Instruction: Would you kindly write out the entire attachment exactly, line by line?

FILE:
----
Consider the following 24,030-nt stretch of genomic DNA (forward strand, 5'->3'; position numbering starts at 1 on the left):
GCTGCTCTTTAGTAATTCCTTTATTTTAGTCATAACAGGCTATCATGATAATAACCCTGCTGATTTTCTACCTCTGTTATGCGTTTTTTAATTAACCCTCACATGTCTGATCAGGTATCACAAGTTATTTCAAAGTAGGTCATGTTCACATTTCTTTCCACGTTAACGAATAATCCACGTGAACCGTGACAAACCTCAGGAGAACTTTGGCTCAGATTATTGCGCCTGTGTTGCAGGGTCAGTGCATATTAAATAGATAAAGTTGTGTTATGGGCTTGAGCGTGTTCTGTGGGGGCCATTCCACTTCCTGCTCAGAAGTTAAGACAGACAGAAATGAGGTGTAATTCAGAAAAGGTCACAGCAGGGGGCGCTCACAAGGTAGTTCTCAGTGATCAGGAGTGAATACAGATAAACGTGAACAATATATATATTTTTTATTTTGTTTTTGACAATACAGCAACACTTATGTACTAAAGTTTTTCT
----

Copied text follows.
Consider the following 24,030-nt stretch of genomic DNA (forward strand, 5'->3'; position numbering starts at 1 on the left):
GCTGCTCTTTAGTAATTCCTTTATTTTAGTCATAACAGGCTATCATGATAATAACCCTGCTGATTTTCTACCTCTGTTATGCGTTTTTTAATTAACCCTCACATGTCTGATCAGGTATCACAAGTTATTTCAAAGTAGGTCATGTTCACATTTCTTTCCACGTTAACGAATAATCCACGTGAACCGTGACAAACCTCAGGAGAACTTTGGCTCAGATTATTGCGCCTGTGTTGCAGGGTCAGTGCATATTAAATAGATAAAGTTGTGTTATGGGCTTGAGCGTGTTCTGTGGGGGCCATTCCACTTCCTGCTCAGAAGTTAAGACAGACAGAAATGAGGTGTAATTCAGAAAAGGTCACAGCAGGGGGCGCTCACAAGGTAGTTCTCAGTGATCAGGAGTGAATACAGATAAACGTGAACAATATATATATTTTTTATTTTGTTTTTGACAATACAGCAACACTTATGTACTAAAGTTTTTCT